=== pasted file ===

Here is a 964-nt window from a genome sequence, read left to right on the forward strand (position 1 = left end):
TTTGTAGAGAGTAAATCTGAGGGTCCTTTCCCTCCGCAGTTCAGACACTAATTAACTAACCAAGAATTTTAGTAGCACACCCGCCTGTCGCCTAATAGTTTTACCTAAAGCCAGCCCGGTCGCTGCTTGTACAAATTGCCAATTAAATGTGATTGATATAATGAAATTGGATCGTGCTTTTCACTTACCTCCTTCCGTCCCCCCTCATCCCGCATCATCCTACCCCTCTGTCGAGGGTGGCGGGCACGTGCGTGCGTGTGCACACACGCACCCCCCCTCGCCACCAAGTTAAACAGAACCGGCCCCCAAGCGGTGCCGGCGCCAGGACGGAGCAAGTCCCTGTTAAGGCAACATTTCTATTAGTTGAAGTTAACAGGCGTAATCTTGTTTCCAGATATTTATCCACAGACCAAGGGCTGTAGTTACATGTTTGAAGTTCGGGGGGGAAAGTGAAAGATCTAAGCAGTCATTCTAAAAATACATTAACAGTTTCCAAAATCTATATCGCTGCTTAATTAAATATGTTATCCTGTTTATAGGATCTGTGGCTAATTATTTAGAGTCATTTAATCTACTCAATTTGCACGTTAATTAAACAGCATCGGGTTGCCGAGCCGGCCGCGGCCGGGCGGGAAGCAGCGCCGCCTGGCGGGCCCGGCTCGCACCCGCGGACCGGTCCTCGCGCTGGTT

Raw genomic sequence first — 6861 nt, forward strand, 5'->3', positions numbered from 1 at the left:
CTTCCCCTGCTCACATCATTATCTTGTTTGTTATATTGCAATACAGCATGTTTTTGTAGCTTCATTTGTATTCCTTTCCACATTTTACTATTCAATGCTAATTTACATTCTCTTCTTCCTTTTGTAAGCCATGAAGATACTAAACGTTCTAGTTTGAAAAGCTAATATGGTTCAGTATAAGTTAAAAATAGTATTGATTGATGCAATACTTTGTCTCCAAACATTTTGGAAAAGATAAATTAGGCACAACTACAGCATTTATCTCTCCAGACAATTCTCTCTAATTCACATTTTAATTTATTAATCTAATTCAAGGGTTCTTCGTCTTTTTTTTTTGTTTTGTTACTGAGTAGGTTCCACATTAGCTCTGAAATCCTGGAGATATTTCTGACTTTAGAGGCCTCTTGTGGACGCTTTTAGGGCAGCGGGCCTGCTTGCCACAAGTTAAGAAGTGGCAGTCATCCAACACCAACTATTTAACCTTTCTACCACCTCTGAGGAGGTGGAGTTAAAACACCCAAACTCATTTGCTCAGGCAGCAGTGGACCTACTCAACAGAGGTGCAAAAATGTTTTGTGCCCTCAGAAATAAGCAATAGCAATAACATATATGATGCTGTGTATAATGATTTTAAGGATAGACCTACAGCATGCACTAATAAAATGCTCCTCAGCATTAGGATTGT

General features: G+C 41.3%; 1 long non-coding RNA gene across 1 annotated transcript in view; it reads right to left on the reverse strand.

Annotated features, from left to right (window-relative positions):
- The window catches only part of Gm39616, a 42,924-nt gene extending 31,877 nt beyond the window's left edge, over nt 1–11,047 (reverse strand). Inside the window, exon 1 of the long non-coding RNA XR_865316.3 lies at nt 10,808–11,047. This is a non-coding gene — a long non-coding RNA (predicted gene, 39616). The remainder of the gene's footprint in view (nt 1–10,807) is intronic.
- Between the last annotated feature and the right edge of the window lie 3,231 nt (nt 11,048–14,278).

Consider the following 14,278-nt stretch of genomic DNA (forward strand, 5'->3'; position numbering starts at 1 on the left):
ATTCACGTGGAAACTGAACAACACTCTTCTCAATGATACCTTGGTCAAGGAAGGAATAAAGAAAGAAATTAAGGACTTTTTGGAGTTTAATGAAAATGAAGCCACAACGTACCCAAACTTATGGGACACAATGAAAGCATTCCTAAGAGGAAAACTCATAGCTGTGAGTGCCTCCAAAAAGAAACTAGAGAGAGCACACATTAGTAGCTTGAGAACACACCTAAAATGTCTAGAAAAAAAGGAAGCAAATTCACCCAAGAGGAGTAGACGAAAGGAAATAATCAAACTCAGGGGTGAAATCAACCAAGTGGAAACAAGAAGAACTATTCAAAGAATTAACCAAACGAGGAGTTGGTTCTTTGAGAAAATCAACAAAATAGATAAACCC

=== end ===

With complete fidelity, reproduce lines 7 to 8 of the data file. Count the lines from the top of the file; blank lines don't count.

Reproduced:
- The window catches only part of Gm39616, a 42,924-nt gene extending 31,877 nt beyond the window's left edge, over nt 1–11,047 (reverse strand). Inside the window, exon 1 of the long non-coding RNA XR_865316.3 lies at nt 10,808–11,047. This is a non-coding gene — a long non-coding RNA (predicted gene, 39616). The remainder of the gene's footprint in view (nt 1–10,807) is intronic.
- Between the last annotated feature and the right edge of the window lie 3,231 nt (nt 11,048–14,278).